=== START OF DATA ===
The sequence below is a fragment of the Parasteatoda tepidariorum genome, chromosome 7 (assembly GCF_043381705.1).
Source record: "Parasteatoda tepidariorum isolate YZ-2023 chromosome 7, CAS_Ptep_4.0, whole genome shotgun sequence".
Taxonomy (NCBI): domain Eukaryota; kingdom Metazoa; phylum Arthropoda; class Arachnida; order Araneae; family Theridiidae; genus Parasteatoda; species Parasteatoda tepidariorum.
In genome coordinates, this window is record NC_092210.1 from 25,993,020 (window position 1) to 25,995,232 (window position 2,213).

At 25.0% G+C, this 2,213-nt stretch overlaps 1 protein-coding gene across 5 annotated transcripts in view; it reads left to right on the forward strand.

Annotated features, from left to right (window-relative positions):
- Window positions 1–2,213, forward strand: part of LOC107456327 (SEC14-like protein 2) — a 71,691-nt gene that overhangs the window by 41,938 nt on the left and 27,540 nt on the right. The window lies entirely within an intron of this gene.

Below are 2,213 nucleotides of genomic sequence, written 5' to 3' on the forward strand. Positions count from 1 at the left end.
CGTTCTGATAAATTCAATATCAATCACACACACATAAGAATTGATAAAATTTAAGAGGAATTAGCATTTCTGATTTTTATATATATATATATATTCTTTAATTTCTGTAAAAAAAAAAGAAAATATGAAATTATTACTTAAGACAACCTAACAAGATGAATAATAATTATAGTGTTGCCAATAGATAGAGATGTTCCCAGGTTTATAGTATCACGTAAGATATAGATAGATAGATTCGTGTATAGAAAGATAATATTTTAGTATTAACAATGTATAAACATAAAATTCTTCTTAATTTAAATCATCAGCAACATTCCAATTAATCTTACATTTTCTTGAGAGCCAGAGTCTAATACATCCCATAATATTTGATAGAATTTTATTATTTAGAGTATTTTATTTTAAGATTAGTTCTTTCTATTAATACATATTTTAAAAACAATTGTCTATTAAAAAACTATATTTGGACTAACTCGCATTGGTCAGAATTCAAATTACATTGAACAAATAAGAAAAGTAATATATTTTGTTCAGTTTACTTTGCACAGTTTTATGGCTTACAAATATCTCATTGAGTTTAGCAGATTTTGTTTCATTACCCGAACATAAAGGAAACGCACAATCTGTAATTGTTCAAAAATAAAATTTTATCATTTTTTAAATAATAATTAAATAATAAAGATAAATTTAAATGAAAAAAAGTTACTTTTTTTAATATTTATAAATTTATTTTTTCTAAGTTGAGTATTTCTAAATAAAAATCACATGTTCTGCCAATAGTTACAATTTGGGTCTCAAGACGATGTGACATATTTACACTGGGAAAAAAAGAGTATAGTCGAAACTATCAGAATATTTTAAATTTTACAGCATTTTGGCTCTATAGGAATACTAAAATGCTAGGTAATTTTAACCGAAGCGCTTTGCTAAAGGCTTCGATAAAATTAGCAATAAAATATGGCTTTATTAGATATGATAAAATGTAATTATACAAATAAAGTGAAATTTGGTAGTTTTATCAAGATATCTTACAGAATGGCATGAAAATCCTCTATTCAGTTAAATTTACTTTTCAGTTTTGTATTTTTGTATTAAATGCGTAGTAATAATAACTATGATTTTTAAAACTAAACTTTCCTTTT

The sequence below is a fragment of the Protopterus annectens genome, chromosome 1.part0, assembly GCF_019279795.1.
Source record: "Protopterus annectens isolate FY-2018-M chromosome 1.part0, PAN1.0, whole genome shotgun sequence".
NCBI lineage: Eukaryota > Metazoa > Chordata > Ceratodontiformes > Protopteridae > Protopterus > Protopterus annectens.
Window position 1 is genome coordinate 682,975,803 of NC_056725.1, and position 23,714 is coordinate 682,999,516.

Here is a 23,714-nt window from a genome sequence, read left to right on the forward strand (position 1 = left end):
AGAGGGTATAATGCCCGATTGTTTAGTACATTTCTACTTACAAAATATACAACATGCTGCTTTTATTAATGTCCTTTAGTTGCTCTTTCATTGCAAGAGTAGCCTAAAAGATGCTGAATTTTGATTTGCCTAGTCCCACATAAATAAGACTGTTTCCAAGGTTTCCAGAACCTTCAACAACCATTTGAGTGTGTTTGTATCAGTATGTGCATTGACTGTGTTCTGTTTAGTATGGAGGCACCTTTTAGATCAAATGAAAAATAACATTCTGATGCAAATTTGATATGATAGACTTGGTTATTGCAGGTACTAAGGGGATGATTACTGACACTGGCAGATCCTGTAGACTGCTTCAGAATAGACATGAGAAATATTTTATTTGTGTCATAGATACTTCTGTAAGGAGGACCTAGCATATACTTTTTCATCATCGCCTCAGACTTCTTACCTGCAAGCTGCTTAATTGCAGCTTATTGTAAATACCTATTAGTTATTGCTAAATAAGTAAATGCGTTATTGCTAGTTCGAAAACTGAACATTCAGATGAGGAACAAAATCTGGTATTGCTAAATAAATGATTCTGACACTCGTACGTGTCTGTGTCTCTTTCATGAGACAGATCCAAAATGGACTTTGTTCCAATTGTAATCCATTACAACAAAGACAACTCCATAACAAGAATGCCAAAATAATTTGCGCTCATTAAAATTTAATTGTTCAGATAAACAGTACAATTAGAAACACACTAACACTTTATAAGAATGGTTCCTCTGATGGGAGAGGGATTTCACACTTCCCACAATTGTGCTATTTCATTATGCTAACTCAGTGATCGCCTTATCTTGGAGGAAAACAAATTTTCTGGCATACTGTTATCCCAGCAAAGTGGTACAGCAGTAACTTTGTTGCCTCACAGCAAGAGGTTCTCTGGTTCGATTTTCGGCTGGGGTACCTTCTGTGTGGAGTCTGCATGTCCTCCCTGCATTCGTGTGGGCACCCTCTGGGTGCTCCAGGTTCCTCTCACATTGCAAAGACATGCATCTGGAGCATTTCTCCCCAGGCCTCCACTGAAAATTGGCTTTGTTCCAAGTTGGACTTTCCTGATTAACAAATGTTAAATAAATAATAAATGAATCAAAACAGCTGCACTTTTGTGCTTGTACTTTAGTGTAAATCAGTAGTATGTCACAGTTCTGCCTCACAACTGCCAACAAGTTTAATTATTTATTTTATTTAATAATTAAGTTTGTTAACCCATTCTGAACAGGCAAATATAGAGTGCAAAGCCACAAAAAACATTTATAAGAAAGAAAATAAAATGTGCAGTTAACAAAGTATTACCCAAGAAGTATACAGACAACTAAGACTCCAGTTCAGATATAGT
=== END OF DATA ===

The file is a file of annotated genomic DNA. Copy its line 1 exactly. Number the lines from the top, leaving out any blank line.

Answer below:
The sequence below is a fragment of the Parasteatoda tepidariorum genome, chromosome 7 (assembly GCF_043381705.1).